Economic exploitation, including child labour
56. The Committee welcomes the legislative amendment of 2005 and the National Programme to combat the economic exploitation of girls as domestic servants. The Committee reiterates the concern expressed in its previous concluding observations (CRC/C/15/Add.181, para. 41) about the lack of specific data and evaluation of activities concerning child labour in the State party.
57. The Committee reiterates its previous recommendations (CRC/C/15/Add.181, para. 42) that the State party take all necessary measures to effectively prevent and combat child labour and that it reports in the next periodic report on the nature and magnitude of child labour as well as the measures taken for the implementation of ILO Conventions Nos. 138 and 182.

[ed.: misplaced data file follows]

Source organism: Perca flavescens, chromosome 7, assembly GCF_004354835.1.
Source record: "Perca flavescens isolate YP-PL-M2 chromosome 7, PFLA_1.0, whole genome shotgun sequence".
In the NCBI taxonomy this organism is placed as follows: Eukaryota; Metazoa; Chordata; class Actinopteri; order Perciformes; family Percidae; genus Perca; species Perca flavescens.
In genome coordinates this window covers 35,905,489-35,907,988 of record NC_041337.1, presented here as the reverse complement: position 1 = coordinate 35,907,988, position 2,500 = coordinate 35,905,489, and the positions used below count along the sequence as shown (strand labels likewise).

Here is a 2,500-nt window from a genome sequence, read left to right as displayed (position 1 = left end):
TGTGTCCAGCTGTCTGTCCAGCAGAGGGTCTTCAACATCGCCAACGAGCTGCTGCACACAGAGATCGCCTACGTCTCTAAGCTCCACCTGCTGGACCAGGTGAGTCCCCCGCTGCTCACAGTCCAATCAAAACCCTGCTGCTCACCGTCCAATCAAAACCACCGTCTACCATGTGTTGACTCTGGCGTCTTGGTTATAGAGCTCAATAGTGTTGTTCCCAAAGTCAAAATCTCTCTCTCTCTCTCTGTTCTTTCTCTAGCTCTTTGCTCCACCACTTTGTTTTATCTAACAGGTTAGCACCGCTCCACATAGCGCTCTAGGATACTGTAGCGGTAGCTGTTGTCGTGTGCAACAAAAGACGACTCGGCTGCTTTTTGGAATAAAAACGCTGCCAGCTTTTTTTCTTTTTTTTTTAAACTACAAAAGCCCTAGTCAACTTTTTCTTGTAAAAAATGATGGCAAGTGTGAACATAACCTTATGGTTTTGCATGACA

Children in Street Situations
58. The Committee is concerned that 35% of the cases referred to regional child protection delegates in 2008 involved neglect and vagrancy. In view of the magnitude of this phenomenon, the Committee expresses concern at the apparent lack of adequate protection measures in place and at the absence of information and specific data in the State party’s report on the situation of children in street situations.
59. The Committee therefore recommends that the State party:
(a) Undertake a systematic assessment of the situation of children in street situations in order to obtain an accurate picture of the root causes and magnitude;
(b) Develop and implement, with the active involvement of the children themselves, a comprehensive policy which should address the root causes, in order to prevent and reduce this phenomenon;
(c) In coordination with NGOs, provide children in street situation with the necessary protection, including a family environment, adequate health-care services, the possibility to attend school and other social services; and
(d) Support family reunification programmes, when that is in the best interests of the child.
Sexual exploitation and abuse